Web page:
Posts By: Paul Daniels

Binding Arbitration: When Not to Go to Court

Personal Injury


Binding Arbitration: When Not to Go to Court

I find that many clients assume the best way to win their case is to take it to court and make sure that it is heard by a judge and jury. The truth of the matter is that a trial isn’t always the best (or fastest) way to go about it.


For instance, I recently worked with a client who was injured by an uninsured driver and made a claim for underinsured motorist coverage. Our first step was to submit a demand to the insurance companies. They made an offer of $20,000. That might seem like a fair amount of money, but the reality of the situation was that it only covered the medical bills.

Rather than taking the matter to court, we demanded arbitration with the insurance carriers. They agreed to meet for voluntary mediation. During the mediation, the insurance carriers upped their offer to $30,000. However, they refused to negotiate any further.


I knew that my client deserved more than this, so we went to binding arbitration. Binding arbitration is like a very informal, mini trial in which the rules of evidence don’t apply. Instead, an impartial third party is brought in to hear both sides and decide on a ruling. In this case, the arbitrators came back with an award of $50,000 — $20,000 more than the insurance companies had offered us!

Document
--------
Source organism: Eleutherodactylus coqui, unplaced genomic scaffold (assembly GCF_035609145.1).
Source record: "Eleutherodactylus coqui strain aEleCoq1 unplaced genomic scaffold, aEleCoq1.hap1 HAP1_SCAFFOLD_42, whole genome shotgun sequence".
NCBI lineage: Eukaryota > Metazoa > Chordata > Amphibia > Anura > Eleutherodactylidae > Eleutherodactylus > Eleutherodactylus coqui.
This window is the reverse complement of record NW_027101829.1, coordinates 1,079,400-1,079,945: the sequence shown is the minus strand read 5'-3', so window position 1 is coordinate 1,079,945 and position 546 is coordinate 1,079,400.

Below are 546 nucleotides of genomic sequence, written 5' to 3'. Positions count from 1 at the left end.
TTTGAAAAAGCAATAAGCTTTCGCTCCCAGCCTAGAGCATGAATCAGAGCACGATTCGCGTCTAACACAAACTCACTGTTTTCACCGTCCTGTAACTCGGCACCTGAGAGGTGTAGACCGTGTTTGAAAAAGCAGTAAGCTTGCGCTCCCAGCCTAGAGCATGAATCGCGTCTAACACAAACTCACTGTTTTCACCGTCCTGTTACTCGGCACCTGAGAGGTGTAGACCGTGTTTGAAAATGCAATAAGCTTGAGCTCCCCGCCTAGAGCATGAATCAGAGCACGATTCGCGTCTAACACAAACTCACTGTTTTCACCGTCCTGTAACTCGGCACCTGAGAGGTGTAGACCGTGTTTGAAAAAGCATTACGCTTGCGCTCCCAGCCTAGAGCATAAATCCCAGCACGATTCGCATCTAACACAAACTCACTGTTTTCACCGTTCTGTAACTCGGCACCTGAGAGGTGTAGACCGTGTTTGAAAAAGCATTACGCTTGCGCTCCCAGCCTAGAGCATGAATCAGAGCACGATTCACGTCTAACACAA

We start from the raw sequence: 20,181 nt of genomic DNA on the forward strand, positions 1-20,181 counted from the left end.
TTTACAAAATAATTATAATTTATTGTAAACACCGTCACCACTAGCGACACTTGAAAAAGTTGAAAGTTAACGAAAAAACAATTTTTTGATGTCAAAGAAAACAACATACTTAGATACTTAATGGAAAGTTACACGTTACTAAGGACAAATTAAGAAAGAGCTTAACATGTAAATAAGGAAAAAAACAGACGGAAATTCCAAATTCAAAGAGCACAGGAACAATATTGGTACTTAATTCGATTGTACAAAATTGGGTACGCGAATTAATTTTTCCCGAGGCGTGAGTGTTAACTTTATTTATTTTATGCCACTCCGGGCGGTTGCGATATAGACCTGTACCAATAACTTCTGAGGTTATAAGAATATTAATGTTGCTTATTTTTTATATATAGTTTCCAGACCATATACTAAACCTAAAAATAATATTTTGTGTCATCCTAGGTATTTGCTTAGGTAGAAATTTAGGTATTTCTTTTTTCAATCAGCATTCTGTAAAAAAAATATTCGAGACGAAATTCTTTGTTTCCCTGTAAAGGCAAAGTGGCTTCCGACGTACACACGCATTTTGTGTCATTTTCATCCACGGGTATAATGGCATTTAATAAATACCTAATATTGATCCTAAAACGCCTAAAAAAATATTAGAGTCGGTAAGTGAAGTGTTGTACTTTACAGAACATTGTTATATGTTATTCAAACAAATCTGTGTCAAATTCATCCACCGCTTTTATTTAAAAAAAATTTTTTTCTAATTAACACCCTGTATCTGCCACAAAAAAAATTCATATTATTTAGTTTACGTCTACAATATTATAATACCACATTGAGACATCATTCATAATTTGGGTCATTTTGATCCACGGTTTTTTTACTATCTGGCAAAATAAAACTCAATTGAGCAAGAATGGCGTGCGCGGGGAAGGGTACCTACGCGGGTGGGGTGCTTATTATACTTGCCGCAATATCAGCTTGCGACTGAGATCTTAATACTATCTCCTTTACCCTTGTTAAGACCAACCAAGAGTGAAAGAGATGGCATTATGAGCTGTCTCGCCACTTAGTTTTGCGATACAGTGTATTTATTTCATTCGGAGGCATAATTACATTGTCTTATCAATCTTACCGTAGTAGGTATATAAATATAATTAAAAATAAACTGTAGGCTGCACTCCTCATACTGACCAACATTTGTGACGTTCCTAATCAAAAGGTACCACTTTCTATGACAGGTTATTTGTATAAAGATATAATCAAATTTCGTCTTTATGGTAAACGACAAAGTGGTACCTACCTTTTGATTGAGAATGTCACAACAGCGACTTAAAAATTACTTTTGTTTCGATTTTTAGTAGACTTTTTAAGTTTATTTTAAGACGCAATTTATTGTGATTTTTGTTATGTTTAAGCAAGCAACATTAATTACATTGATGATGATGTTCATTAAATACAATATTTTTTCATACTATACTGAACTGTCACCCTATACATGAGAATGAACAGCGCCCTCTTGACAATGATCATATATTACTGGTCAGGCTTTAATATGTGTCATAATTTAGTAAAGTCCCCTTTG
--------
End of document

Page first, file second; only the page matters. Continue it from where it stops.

It just goes to show that sometimes the best course of action is to utilize binding arbitration when it is allowed. This kind of hearing can be efficient for settling claims and can result in rewards that are substantially higher than the original offers.


If you or someone you know has been wrongfully injured, be sure to contact an experienced lawyer at Oxner + Permar. With more than $275 million in awards and settlements, we know how to make wrongs, right.


What Qualifies as “Public Use” in North Carolina?

Eminent Domain

What Qualifies as “Public Use” in North Carolina?

The U.S. Constitution is generally very careful about what the government can and can’t do. The Founding Fathers outlined a government that would not have the same tyrannical power as a monarchy like the U.K. So when the government is given power by the Constitution, it’s usually for something that would benefit the greater good. One such instance is that of “public use.”

A digger demolishing houses for reconstruction.

The Constitution states that property may be taken away from individuals by the government for public use provided that the government pays a fair compensation. Traditionally this has been used to create public goods such as parks, highways, or schools. The general consensus is that this is a fair use of government power.